BRIAN ROSS: And did you know the CIA officers feel without a doubt you had the legal right to do what you were doing?

JOHN: Absolutely. Absolutely. I remember-- I remember being told when-- the President signed the-- the authorities that they had been approved-- not just by the National Security Counsel, but by the-- but by the Justice Department as well, I remember people being surprised that the authorities were granted. And I remember-- one of the agency's senior-most leaders saying, "This is-- this is an awesome responsibility, that we have to act within the confines of the law. This isn't gonna be something that's being done willy nilly, that people are gonna be trained in it. And we have to follow this to the letter."

BRIAN ROSS: And that was done in what you saw?

JOHN: That was done. Yes. People were very, very concerned at the time about making sure that-- that no one overdid it, or no one overstepped the-- the legal authorities. People were very concerned.

BRIAN ROSS: So when the decision was made to first do the slap of Abu Zubaydah the permission for that came specifically from Washington?

JOHN: Yes. Absolutely.


JOHN: There was discussion. It wasn't just a cable came in, "Can I slap him?" and the answer is "Yes," and the cable goes back out saying, "Yes." There was discussion. "Should we slap him? What's to be gained if we slap him? Is there gonna be any fallout to slapping him?" Everybody talks about it. The Deputy Director for Operations says, "Yes, you can slap him." The cable goes out. They slap him. Send in a cable again saying, "We slapped him, and this is what happened." And if that works, great. If that doesn't work, well, maybe we shake him by the lapels the next time. And you go through the whole process again.

BRIAN ROSS: And it got to the point where you got to sleep deprivation. He was standing up for how long?

JOHN: You know, I used that as a an example.


JOHN: But I'm-- I'm not sure, to be honest with you, if they did the sleep deprivation with him.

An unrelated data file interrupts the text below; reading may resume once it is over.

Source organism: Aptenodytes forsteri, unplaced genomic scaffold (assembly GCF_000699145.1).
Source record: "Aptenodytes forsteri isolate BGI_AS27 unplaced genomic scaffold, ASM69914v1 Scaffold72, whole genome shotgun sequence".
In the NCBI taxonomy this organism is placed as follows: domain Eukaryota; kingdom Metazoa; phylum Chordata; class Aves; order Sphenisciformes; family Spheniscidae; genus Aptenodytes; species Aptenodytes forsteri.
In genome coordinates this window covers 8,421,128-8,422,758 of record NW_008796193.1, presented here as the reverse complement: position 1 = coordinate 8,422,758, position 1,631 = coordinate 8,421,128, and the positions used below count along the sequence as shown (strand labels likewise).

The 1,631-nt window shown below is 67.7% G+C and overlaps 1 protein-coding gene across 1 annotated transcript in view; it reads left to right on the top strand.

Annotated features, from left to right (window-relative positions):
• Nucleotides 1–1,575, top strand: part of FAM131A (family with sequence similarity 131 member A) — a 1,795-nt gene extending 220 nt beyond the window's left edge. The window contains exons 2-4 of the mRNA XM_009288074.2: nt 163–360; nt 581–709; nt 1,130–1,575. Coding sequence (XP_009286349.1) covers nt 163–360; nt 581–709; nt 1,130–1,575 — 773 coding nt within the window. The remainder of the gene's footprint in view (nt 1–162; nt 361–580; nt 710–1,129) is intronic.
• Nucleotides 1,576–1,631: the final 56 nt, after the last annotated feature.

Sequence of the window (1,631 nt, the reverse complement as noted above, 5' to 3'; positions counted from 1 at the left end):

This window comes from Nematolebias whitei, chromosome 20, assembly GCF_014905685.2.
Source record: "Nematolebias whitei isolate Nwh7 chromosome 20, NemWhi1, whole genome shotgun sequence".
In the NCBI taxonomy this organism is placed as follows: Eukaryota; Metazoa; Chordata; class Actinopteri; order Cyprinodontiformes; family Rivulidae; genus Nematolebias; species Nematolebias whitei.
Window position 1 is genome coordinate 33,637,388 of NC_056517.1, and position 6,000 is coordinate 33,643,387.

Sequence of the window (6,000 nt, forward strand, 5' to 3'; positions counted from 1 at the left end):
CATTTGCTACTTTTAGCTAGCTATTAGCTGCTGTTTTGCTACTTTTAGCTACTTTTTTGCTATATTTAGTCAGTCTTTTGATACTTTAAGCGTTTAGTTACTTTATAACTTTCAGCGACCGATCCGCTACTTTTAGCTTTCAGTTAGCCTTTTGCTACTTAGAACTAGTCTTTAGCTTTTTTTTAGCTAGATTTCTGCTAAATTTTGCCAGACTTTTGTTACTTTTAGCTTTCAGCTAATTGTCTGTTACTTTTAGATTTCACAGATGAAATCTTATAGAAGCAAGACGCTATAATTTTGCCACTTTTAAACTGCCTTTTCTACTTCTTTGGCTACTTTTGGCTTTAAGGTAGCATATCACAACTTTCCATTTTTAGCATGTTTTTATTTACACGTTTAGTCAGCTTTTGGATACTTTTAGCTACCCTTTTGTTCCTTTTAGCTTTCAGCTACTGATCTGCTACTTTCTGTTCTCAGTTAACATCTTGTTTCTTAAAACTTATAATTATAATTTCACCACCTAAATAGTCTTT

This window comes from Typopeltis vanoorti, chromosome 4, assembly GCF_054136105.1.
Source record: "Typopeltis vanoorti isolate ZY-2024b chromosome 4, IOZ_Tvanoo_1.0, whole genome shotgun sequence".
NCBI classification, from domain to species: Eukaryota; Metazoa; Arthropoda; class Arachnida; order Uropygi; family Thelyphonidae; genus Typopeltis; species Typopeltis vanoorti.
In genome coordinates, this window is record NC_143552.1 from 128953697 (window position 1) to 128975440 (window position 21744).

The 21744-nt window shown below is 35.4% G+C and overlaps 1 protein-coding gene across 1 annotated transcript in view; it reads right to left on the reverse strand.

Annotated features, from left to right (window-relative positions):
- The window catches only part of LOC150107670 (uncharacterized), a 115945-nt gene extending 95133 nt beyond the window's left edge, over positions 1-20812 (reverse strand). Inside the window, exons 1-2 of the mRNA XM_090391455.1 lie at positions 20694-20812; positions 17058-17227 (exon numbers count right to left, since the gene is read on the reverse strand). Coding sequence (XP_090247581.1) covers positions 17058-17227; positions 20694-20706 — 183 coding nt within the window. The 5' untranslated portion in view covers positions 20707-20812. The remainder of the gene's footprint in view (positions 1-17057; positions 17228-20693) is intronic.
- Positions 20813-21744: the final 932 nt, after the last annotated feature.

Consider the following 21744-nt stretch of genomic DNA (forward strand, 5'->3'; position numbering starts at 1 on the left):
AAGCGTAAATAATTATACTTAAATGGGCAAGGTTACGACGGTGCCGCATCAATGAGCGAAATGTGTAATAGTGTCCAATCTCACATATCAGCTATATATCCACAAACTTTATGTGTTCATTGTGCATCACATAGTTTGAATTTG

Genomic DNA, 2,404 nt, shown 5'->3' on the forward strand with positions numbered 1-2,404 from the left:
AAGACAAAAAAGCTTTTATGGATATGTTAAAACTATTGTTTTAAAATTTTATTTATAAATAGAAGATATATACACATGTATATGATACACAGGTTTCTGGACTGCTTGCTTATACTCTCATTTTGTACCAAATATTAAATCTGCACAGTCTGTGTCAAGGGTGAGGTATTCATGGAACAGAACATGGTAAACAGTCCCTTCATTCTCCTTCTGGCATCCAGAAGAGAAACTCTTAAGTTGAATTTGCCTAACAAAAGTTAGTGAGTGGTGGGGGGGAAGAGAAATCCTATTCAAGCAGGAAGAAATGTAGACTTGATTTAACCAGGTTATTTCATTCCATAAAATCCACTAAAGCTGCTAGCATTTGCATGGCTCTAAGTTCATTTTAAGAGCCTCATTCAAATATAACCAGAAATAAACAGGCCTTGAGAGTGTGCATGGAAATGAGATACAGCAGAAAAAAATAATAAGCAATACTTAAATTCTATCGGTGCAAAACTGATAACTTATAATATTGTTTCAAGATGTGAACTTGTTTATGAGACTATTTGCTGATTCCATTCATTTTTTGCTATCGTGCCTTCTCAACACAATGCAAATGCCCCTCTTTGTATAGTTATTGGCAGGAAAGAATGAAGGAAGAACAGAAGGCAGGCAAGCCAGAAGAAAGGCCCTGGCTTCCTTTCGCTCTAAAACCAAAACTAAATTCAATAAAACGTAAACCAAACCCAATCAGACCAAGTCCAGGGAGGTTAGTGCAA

JOHN: I-- I-- I don't specifically remember that being used on him. Although it was one of the enhanced techniques. It's possible. You know, it's fiveand-a-half years after the fact now. It's possible that-- that that was skipped over in favor of water boarding.

BRIAN ROSS: So you didn't have to go through every step.


BRIAN ROSS: If there was a time-sensitive you could-- you could go right to it.

JOHN: That's right.

BRIAN ROSS: And when the sleep deprivation was used on others-- was that effective?

JOHN: It was effective. It was effective.

BRIAN ROSS: Why-- why is that so effective?

JOHN: You know, you may not think about it, but-- but exhaustion is-- is a very difficult thing to handle. It's one thing to be tired. It's another thing to be so tired that you begin to hallucinate. And after a while some people just can't take it anymore. And they'll tell you if-- "Just give me an hour. Give me two hours of sleep, I'll tell you anything you wanna know."



BRIAN ROSS: And that's after how long generally?

JOHN: I recall the handful of times it was used on people it was usually 40 hours plus. They just simply couldn't take it anymore.

BRIAN ROSS: And be standing this whole time?


BRIAN ROSS: Falling over? Trying to--

JOHN: And you do things like you play music. You talk to them. You make them walk around so they--they can't get comfortable.

BRIAN ROSS: After Zubaydah was interrogated and really gave up all he knew, at least you-- all you thought he knew about the current operations, what was his value then?